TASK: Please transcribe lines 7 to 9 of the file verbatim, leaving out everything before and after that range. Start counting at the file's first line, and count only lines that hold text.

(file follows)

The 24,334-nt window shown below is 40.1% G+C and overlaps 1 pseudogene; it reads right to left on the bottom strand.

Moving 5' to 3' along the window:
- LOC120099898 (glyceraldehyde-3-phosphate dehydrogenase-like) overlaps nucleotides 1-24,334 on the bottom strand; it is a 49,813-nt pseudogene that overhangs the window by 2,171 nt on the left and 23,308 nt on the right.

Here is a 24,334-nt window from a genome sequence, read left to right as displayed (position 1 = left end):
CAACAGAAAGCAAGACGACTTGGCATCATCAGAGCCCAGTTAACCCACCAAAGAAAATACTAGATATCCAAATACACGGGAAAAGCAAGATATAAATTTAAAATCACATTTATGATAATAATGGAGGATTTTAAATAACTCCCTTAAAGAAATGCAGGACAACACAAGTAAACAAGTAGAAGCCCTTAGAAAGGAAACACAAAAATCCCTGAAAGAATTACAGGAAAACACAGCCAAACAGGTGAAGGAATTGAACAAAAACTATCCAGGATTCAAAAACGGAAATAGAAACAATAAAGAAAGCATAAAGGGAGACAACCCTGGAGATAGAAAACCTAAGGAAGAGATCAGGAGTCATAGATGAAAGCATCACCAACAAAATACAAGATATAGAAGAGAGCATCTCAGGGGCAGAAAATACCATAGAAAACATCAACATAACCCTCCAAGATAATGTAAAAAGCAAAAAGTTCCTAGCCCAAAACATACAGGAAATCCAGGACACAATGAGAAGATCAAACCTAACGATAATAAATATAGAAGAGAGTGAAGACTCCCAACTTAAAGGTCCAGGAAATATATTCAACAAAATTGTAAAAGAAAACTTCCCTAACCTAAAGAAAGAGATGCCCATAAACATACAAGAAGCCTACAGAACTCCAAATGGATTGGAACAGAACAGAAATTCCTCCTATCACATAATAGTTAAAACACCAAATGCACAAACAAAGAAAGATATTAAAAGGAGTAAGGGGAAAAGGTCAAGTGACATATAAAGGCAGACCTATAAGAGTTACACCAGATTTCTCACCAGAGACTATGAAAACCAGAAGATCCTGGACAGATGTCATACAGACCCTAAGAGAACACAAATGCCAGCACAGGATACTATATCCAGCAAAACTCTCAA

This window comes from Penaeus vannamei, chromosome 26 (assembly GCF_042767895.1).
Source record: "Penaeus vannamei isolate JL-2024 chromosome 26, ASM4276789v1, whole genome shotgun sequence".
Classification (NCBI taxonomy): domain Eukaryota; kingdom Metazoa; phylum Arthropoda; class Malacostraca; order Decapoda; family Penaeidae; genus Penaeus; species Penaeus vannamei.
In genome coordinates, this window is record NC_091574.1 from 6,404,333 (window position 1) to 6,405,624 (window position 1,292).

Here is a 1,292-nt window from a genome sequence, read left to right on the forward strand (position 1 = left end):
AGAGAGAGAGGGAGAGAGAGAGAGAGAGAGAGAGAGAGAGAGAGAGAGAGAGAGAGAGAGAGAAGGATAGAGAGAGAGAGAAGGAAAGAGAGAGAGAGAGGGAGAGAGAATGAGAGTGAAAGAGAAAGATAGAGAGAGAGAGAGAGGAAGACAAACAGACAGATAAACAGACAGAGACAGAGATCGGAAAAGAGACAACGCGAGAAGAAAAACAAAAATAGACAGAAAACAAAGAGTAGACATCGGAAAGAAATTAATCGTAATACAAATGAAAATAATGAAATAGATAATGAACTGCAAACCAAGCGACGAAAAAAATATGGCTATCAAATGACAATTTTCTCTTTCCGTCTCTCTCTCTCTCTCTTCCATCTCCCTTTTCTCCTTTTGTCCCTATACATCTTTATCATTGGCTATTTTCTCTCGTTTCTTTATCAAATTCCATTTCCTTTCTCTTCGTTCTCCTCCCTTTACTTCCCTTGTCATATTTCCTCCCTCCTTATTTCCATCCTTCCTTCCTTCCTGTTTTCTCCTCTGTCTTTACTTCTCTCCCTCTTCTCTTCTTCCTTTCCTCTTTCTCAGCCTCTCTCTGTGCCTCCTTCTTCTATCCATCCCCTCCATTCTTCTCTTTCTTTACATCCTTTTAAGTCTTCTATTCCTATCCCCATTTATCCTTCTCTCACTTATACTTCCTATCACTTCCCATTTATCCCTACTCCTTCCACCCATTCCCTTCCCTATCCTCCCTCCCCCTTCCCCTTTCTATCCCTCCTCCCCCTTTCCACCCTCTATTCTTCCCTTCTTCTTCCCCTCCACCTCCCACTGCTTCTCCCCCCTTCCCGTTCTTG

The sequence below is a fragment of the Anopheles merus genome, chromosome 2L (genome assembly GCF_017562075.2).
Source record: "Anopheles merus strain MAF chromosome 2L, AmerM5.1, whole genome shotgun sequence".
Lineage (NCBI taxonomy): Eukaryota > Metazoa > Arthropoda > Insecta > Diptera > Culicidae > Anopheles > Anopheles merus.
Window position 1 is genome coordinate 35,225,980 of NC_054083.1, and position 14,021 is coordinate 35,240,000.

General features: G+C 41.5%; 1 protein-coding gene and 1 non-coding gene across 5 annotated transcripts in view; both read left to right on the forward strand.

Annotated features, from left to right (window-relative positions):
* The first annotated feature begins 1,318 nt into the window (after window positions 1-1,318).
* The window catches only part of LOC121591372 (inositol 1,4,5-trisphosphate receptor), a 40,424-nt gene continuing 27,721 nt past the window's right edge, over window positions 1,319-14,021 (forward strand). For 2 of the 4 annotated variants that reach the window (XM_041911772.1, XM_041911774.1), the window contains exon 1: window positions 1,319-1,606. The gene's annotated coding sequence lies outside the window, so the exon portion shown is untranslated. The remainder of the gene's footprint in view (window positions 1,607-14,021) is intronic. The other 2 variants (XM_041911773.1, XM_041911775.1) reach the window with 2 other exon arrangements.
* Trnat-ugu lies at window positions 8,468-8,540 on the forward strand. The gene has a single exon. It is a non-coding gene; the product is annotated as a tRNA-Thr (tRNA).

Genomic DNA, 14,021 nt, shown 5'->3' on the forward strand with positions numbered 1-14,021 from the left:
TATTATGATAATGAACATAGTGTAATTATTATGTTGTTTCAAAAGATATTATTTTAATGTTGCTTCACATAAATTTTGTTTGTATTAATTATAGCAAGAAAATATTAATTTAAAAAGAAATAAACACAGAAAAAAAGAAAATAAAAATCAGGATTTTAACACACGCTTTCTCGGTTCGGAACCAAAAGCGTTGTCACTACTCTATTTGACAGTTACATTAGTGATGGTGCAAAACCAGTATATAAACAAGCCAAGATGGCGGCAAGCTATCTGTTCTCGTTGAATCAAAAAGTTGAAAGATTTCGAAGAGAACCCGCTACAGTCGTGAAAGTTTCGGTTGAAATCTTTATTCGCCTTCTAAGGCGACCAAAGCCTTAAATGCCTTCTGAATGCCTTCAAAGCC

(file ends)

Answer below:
Source record: "Penaeus vannamei isolate JL-2024 chromosome 26, ASM4276789v1, whole genome shotgun sequence".
Classification (NCBI taxonomy): domain Eukaryota; kingdom Metazoa; phylum Arthropoda; class Malacostraca; order Decapoda; family Penaeidae; genus Penaeus; species Penaeus vannamei.
In genome coordinates, this window is record NC_091574.1 from 6,404,333 (window position 1) to 6,405,624 (window position 1,292).